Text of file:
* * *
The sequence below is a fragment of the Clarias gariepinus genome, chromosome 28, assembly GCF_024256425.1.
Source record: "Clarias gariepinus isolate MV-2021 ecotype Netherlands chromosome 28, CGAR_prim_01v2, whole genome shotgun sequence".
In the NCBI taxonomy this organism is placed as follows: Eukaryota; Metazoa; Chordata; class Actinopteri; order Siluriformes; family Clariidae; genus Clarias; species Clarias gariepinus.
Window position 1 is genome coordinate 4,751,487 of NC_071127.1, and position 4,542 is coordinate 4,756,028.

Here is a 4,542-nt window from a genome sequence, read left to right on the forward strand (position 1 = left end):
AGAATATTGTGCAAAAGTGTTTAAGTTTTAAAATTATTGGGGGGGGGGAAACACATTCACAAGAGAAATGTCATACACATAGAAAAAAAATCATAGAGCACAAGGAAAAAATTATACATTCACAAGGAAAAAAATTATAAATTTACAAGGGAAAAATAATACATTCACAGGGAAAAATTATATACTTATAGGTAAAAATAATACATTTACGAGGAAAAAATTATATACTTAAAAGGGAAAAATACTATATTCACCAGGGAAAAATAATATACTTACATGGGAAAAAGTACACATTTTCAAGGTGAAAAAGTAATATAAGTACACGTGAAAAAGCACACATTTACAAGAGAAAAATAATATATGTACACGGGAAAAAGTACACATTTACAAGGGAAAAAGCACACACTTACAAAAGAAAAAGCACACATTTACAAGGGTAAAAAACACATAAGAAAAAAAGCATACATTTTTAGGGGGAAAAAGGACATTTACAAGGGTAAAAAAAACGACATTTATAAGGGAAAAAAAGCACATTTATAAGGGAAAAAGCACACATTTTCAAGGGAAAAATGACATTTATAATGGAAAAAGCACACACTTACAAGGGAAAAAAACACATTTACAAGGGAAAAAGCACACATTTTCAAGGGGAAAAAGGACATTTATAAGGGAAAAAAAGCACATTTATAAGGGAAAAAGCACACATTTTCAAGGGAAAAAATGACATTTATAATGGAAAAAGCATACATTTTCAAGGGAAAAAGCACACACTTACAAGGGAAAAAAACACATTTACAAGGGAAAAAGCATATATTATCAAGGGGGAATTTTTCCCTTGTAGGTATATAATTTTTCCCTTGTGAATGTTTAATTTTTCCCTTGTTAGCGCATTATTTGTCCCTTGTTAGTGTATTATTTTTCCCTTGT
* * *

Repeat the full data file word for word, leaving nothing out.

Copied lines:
The sequence below is a fragment of the Clarias gariepinus genome, chromosome 28, assembly GCF_024256425.1.
Source record: "Clarias gariepinus isolate MV-2021 ecotype Netherlands chromosome 28, CGAR_prim_01v2, whole genome shotgun sequence".
In the NCBI taxonomy this organism is placed as follows: Eukaryota; Metazoa; Chordata; class Actinopteri; order Siluriformes; family Clariidae; genus Clarias; species Clarias gariepinus.
Window position 1 is genome coordinate 4,751,487 of NC_071127.1, and position 4,542 is coordinate 4,756,028.

Here is a 4,542-nt window from a genome sequence, read left to right on the forward strand (position 1 = left end):
AGAATATTGTGCAAAAGTGTTTAAGTTTTAAAATTATTGGGGGGGGGGAAACACATTCACAAGAGAAATGTCATACACATAGAAAAAAAATCATAGAGCACAAGGAAAAAATTATACATTCACAAGGAAAAAAATTATAAATTTACAAGGGAAAAATAATACATTCACAGGGAAAAATTATATACTTATAGGTAAAAATAATACATTTACGAGGAAAAAATTATATACTTAAAAGGGAAAAATACTATATTCACCAGGGAAAAATAATATACTTACATGGGAAAAAGTACACATTTTCAAGGTGAAAAAGTAATATAAGTACACGTGAAAAAGCACACATTTACAAGAGAAAAATAATATATGTACACGGGAAAAAGTACACATTTACAAGGGAAAAAGCACACACTTACAAAAGAAAAAGCACACATTTACAAGGGTAAAAAACACATAAGAAAAAAAGCATACATTTTTAGGGGGAAAAAGGACATTTACAAGGGTAAAAAAAACGACATTTATAAGGGAAAAAAAGCACATTTATAAGGGAAAAAGCACACATTTTCAAGGGAAAAATGACATTTATAATGGAAAAAGCACACACTTACAAGGGAAAAAAACACATTTACAAGGGAAAAAGCACACATTTTCAAGGGGAAAAAGGACATTTATAAGGGAAAAAAAGCACATTTATAAGGGAAAAAGCACACATTTTCAAGGGAAAAAATGACATTTATAATGGAAAAAGCATACATTTTCAAGGGAAAAAGCACACACTTACAAGGGAAAAAAACACATTTACAAGGGAAAAAGCATATATTATCAAGGGGGAATTTTTCCCTTGTAGGTATATAATTTTTCCCTTGTGAATGTTTAATTTTTCCCTTGTTAGCGCATTATTTGTCCCTTGTTAGTGTATTATTTTTCCCTTGT